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Incidental Take Statements

Red-cockaded woodpecker.

The U.S. Fish and Wildlife Service and the National Oceanic and Atmospheric Administration's National Marine Fisheries Service (the Services), are finalizing the regulations governing Incidental Take Statements (ITSs) for endangered species.

An ITS is an estimate by the Services of the "take" of a threatened or endangered species that is likely to result from an action by a federal agency. "Take" means to harass, harm, pursue, hunt, shoot, wound, kill, trap, capture, or collect, or to attempt to engage in any such conduct. ITSs are produced by the Services as part of a biological opinion resulting from consultations with the federal agencies under section 7 of the Endangered Species Act.

Incidental take can take many forms, not all expressible as direct or immediate injury or death to individual animals. Some take can be in the form of a decrease in biological fitness due to reduced ability to breed or a shortened lifespan. Further, the Services have found that in many cases, the biology of a listed species or the nature of the proposed action can make it impractical to detect or monitor take of individual animals. In these cases, evaluating impacts to a "surrogate" (e.g., habitat, ecological conditions or similarly affected species) may be the most reasonable and meaningful way to describe the amount or extent of anticipated take of listed species.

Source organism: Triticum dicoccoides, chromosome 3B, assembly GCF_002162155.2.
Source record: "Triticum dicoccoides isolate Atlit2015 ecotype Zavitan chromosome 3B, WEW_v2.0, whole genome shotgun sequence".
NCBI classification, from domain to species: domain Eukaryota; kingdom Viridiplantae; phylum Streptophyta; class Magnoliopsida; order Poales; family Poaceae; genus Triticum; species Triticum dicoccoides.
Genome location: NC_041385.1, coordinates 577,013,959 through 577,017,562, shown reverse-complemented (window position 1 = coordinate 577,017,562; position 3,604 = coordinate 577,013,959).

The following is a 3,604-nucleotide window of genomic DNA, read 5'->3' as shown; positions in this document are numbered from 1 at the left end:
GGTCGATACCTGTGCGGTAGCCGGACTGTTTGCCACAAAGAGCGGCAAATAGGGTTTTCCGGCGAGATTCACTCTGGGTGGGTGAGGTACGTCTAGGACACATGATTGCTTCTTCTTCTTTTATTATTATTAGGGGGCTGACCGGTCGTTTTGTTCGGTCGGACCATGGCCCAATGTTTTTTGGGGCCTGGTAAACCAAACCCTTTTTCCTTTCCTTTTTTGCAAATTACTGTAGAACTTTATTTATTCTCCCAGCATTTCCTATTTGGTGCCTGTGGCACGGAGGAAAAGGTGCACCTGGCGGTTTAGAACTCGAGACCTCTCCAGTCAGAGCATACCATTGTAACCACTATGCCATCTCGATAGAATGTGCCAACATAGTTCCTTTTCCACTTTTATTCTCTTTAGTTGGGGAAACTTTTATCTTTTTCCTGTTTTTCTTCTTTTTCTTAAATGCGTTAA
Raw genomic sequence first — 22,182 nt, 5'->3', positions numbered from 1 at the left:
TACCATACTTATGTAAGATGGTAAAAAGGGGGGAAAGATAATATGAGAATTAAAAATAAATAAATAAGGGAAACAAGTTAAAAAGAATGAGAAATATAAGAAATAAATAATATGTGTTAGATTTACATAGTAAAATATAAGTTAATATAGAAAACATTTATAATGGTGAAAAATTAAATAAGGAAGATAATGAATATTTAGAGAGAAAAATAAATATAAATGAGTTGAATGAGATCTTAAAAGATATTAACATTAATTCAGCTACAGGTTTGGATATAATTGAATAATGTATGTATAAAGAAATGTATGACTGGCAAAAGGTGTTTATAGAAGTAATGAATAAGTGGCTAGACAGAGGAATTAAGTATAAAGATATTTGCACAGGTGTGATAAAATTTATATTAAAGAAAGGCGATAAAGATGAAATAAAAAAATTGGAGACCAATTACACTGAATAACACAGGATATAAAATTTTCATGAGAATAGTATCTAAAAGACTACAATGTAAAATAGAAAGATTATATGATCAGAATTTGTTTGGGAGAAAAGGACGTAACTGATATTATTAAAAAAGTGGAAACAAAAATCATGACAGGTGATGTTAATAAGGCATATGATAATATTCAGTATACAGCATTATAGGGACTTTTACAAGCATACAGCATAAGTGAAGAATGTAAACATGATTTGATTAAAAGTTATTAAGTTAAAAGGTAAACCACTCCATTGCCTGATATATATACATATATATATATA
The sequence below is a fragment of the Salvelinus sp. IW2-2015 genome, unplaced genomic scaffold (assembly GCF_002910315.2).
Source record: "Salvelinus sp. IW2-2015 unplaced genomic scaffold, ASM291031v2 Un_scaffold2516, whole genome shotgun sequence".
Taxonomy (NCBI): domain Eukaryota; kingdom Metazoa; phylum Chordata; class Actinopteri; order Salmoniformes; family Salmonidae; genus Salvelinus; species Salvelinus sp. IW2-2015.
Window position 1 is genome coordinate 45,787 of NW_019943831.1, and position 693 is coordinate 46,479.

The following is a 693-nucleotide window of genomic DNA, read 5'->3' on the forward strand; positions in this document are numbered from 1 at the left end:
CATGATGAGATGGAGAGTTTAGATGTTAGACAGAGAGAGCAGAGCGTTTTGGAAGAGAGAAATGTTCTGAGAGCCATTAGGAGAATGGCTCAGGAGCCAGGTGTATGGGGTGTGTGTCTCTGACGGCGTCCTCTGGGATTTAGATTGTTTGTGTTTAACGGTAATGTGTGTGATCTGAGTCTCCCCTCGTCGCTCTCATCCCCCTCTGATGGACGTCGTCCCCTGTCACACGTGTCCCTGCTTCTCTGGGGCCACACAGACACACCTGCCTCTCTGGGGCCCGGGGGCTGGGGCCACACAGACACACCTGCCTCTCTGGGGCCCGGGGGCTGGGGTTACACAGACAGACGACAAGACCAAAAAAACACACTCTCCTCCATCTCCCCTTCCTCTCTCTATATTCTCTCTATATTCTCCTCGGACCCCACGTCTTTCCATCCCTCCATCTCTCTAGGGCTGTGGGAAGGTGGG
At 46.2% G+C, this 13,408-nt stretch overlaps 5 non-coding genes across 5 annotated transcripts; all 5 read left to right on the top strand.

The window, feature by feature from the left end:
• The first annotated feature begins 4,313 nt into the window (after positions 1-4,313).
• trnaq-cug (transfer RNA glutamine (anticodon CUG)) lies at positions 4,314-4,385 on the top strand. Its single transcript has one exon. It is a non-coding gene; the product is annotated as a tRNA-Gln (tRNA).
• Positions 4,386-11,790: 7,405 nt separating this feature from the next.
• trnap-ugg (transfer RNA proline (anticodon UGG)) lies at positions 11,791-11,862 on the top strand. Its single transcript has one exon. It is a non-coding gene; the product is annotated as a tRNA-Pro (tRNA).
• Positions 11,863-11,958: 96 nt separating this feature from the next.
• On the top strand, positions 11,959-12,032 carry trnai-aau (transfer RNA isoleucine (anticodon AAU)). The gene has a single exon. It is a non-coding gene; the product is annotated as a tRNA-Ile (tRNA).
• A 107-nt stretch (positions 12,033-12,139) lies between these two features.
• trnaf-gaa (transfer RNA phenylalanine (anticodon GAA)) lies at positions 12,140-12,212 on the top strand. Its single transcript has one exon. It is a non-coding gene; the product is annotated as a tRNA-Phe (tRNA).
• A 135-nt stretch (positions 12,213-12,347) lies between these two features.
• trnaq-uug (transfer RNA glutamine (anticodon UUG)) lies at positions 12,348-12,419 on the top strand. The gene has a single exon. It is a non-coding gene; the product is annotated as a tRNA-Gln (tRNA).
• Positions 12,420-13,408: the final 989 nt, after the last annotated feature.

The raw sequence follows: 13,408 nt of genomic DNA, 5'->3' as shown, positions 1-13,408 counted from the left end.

Therefore, the Services are codifying the use of surrogates, in appropriate circumstances, to express the anticipated amount or extent of incidental take. The changes will also allow for flexibility in how the Services prepare ITSs in situations where assessing and monitoring take of endangered or threatened species may be extremely difficult.

The final rule published in the Federal Register on May 11, 2015, and is effective on June 10, 2015.

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Last updated: May 15, 2015